In its ruling made public Wednesday, the ASA said consumers would understand Hyundai’s advertising to mean that “the car overall had negligible environmental impact and would remove impurities from the air as it was driven, such that no impurities caused by driving it would remain in the air.”
Although Hyundai made the case to the ASA that its claim was based on the car having an on-board air-purification system that filters gases and fine dust, the authority said the ad must not appear again. While the Nexo doesn’t emit exhaust like vehicles that run on internal combustion engines, it still releases particulates as a result of brake and tire wear.
The ruling is a reminder that shifting to electric and hydrogen fuel cell-powered cars won’t completely do away with transportation emissions. Particles from brakes, tires and road-surface wear are responsible for well over half of particulate pollution from road transport, according to the government’s Air Quality Expert Group.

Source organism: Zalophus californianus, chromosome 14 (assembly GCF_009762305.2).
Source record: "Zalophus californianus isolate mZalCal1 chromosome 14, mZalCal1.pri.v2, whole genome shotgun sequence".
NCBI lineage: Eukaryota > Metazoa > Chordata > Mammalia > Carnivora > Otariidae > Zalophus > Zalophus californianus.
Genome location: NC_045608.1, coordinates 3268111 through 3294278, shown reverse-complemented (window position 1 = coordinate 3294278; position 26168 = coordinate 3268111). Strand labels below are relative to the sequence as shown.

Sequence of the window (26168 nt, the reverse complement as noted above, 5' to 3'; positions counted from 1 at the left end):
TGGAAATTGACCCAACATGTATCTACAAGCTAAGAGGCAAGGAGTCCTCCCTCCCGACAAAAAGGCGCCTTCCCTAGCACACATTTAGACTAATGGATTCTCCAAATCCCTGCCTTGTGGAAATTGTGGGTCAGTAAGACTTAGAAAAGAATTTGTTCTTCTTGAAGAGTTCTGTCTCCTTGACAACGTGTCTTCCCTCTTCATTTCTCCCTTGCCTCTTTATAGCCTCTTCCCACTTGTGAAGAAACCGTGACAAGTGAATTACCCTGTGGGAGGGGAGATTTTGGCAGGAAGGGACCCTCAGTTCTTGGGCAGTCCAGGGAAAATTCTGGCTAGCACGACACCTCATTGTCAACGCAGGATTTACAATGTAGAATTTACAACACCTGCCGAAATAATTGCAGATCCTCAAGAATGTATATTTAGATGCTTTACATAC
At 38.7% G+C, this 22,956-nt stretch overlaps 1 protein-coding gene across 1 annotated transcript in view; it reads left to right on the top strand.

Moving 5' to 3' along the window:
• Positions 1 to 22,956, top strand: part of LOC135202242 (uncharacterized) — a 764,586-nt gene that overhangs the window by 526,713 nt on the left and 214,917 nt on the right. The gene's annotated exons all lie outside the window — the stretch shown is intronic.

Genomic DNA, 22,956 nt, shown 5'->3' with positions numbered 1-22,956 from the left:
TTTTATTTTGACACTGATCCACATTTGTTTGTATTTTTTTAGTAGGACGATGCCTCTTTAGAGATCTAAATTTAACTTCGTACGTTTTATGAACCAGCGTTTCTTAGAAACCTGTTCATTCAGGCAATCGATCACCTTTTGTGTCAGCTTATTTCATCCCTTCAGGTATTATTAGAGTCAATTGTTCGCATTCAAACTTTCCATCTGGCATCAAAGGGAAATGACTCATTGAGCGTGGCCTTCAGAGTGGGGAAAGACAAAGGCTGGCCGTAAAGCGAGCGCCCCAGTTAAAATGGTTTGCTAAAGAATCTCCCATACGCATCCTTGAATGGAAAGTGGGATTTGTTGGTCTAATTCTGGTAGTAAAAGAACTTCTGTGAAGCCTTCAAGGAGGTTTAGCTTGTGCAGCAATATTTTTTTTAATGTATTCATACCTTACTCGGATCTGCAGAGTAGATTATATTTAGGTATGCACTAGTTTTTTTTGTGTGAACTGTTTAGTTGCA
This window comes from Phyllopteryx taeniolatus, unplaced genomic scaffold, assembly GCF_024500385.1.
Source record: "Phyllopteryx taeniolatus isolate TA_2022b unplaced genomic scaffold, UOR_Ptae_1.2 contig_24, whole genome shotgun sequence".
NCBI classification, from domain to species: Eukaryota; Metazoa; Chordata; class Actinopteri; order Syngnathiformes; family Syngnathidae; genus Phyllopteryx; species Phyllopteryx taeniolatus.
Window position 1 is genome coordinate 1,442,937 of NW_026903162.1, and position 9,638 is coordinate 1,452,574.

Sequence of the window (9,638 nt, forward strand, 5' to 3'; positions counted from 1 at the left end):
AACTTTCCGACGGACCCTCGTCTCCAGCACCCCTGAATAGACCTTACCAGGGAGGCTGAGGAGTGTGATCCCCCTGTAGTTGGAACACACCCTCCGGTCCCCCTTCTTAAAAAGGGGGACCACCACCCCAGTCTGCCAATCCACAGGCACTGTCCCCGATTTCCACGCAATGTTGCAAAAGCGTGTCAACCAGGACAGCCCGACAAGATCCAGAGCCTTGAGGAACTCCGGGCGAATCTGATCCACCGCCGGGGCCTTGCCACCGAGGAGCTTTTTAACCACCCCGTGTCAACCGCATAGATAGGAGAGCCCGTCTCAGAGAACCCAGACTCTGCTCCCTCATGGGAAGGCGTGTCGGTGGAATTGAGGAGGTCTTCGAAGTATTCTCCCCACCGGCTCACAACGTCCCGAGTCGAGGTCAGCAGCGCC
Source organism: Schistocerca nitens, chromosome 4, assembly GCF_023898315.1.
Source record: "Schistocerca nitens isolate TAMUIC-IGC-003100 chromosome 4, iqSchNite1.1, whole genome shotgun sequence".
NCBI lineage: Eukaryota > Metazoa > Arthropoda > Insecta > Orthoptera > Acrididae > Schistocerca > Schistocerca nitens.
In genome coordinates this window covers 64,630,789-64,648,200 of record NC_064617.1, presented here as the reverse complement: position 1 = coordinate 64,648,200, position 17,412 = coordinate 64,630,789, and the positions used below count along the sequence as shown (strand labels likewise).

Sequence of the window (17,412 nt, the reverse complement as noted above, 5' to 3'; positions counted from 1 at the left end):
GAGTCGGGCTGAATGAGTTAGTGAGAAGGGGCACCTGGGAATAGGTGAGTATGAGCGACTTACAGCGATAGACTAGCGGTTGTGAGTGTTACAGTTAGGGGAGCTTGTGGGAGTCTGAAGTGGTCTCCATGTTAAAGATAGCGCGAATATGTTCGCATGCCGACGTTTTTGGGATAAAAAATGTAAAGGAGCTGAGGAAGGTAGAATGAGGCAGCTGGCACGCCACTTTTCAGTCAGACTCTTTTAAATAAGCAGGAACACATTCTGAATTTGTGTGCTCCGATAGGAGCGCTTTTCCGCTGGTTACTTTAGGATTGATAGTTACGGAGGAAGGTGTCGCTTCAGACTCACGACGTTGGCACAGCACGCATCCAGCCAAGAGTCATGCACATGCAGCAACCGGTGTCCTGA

Britain has been in breach of its own national and European Union air-quality rules for years. Last year, a coroner for the first time ruled that air pollution was a significant factor in the cause of a death — a 9-year-old girl in south London.
Prime Minister Boris Johnson announced late last year that the U.K. will stop allowing sales of new cars that run only on gasoline and diesel engines from 2030, and require that all new vehicles be fully electric from 2035.